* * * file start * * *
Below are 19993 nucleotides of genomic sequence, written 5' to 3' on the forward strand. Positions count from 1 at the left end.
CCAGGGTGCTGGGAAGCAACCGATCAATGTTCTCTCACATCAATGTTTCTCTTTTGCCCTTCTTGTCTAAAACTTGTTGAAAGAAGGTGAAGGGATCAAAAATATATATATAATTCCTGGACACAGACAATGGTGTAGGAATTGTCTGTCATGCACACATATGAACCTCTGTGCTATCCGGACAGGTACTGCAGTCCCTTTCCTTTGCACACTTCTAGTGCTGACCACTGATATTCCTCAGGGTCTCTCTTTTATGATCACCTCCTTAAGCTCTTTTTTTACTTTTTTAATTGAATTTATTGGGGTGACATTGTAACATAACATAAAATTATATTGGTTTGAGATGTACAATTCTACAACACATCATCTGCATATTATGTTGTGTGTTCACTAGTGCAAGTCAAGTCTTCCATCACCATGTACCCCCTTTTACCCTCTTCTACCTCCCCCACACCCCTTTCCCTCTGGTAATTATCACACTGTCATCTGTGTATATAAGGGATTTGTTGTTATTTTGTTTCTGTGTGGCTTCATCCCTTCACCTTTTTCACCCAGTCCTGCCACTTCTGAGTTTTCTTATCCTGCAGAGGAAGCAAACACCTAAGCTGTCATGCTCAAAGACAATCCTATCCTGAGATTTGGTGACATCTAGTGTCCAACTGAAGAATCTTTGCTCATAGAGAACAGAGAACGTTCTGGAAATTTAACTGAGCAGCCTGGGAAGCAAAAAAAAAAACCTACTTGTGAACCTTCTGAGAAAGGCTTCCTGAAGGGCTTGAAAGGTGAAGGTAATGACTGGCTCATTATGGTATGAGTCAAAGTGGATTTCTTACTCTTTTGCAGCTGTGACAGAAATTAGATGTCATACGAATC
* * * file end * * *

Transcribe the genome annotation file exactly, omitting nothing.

Below are 19993 nucleotides of genomic sequence, written 5' to 3' on the forward strand. Positions count from 1 at the left end.
CCAGGGTGCTGGGAAGCAACCGATCAATGTTCTCTCACATCAATGTTTCTCTTTTGCCCTTCTTGTCTAAAACTTGTTGAAAGAAGGTGAAGGGATCAAAAATATATATATAATTCCTGGACACAGACAATGGTGTAGGAATTGTCTGTCATGCACACATATGAACCTCTGTGCTATCCGGACAGGTACTGCAGTCCCTTTCCTTTGCACACTTCTAGTGCTGACCACTGATATTCCTCAGGGTCTCTCTTTTATGATCACCTCCTTAAGCTCTTTTTTTACTTTTTTAATTGAATTTATTGGGGTGACATTGTAACATAACATAAAATTATATTGGTTTGAGATGTACAATTCTACAACACATCATCTGCATATTATGTTGTGTGTTCACTAGTGCAAGTCAAGTCTTCCATCACCATGTACCCCCTTTTACCCTCTTCTACCTCCCCCACACCCCTTTCCCTCTGGTAATTATCACACTGTCATCTGTGTATATAAGGGATTTGTTGTTATTTTGTTTCTGTGTGGCTTCATCCCTTCACCTTTTTCACCCAGTCCTGCCACTTCTGAGTTTTCTTATCCTGCAGAGGAAGCAAACACCTAAGCTGTCATGCTCAAAGACAATCCTATCCTGAGATTTGGTGACATCTAGTGTCCAACTGAAGAATCTTTGCTCATAGAGAACAGAGAACGTTCTGGAAATTTAACTGAGCAGCCTGGGAAGCAAAAAAAAAAACCTACTTGTGAACCTTCTGAGAAAGGCTTCCTGAAGGGCTTGAAAGGTGAAGGTAATGACTGGCTCATTATGGTATGAGTCAAAGTGGATTTCTTACTCTTTTGCAGCTGTGACAGAAATTAGATGTCATACGAATC